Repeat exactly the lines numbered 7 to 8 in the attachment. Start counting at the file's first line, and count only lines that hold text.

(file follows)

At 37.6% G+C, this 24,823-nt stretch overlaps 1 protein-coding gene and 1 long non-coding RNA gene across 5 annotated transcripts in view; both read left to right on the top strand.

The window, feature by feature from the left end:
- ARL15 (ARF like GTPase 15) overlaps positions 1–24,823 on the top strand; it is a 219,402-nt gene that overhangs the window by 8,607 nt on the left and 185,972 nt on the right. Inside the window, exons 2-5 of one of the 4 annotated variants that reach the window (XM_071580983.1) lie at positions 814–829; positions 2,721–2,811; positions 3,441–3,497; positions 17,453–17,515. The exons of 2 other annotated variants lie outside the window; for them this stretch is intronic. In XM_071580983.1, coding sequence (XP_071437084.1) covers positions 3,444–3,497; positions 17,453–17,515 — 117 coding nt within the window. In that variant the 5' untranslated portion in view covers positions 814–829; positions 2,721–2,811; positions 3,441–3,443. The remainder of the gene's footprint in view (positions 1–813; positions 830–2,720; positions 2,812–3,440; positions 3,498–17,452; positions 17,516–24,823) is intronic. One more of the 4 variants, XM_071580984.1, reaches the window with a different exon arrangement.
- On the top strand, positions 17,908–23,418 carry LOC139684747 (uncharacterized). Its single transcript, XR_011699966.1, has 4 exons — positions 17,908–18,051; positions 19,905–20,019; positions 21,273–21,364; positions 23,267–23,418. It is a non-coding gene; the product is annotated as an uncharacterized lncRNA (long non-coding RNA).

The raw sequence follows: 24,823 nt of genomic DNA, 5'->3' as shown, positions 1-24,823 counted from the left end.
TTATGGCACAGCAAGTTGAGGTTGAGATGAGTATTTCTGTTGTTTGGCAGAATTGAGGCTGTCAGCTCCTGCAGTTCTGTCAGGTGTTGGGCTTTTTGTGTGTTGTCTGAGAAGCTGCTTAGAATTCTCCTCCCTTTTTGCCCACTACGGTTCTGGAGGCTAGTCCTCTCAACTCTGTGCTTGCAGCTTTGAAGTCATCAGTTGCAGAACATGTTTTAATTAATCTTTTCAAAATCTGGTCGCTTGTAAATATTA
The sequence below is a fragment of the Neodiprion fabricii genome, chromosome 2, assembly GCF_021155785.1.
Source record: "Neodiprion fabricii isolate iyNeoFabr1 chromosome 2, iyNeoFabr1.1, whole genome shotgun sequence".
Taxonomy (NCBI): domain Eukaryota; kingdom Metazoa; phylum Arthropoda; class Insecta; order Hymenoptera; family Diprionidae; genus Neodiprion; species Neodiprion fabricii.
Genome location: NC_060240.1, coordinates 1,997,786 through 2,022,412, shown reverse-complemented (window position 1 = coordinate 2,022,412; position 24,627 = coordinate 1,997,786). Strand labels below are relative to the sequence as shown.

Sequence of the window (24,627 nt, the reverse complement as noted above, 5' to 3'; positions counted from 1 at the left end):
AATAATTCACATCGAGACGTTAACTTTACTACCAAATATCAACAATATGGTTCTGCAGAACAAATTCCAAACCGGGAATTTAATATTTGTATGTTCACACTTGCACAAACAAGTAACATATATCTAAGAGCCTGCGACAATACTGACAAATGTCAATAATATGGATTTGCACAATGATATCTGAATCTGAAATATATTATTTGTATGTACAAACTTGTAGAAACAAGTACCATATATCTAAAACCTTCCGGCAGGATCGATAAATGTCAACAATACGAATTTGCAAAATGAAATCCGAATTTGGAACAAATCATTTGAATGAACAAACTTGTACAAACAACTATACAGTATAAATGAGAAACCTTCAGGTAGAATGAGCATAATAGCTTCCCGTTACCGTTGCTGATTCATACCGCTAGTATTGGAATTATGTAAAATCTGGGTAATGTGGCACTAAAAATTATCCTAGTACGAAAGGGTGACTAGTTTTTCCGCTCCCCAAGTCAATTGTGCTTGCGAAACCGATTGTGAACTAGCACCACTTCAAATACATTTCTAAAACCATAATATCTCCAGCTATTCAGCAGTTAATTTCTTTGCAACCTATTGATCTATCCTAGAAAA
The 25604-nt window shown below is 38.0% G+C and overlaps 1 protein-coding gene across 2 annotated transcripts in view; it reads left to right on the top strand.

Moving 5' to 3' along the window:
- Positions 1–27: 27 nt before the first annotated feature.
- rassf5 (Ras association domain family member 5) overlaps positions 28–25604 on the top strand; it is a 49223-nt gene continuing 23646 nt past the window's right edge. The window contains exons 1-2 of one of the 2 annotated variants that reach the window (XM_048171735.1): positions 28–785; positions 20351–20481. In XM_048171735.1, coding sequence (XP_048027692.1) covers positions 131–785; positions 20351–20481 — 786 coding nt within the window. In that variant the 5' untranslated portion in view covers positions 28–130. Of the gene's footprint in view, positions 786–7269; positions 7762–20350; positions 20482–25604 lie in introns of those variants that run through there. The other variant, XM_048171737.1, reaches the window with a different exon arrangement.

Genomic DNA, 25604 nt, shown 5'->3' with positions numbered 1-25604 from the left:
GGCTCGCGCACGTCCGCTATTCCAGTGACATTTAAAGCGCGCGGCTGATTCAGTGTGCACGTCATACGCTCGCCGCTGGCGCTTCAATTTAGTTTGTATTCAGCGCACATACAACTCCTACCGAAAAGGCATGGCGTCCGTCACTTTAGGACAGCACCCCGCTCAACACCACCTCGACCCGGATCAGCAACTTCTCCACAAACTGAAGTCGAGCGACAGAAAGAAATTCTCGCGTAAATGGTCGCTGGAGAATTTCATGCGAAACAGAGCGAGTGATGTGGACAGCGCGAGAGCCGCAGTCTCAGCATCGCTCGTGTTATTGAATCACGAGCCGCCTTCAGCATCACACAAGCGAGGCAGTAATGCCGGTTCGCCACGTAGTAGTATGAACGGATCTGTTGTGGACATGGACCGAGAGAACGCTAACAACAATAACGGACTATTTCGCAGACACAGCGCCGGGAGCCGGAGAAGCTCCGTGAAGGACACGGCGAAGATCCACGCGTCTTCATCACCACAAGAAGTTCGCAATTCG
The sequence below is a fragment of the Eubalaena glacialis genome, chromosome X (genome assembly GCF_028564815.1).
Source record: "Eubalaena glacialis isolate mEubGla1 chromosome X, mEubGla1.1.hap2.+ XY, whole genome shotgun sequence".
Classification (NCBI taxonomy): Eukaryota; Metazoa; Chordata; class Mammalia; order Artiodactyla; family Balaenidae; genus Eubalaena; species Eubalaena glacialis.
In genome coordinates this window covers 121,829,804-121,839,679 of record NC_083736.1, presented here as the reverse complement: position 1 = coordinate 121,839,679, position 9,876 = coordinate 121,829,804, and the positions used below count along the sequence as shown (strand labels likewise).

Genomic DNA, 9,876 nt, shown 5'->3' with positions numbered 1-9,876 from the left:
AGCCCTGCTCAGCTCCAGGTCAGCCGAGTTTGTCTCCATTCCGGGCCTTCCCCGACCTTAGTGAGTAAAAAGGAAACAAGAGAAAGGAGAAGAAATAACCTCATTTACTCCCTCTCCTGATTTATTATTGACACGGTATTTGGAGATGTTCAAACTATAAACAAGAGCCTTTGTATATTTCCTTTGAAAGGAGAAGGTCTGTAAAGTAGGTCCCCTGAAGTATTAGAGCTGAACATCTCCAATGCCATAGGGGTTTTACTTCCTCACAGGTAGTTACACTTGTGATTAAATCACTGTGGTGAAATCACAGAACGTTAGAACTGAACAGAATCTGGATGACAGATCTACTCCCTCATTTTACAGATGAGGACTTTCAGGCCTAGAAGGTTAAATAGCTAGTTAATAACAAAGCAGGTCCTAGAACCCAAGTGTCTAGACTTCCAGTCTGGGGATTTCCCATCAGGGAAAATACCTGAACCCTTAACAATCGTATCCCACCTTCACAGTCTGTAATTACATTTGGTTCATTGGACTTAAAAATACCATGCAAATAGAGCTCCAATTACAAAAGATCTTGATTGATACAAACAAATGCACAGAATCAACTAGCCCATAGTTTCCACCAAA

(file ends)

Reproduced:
The sequence below is a fragment of the Neodiprion fabricii genome, chromosome 2, assembly GCF_021155785.1.
Source record: "Neodiprion fabricii isolate iyNeoFabr1 chromosome 2, iyNeoFabr1.1, whole genome shotgun sequence".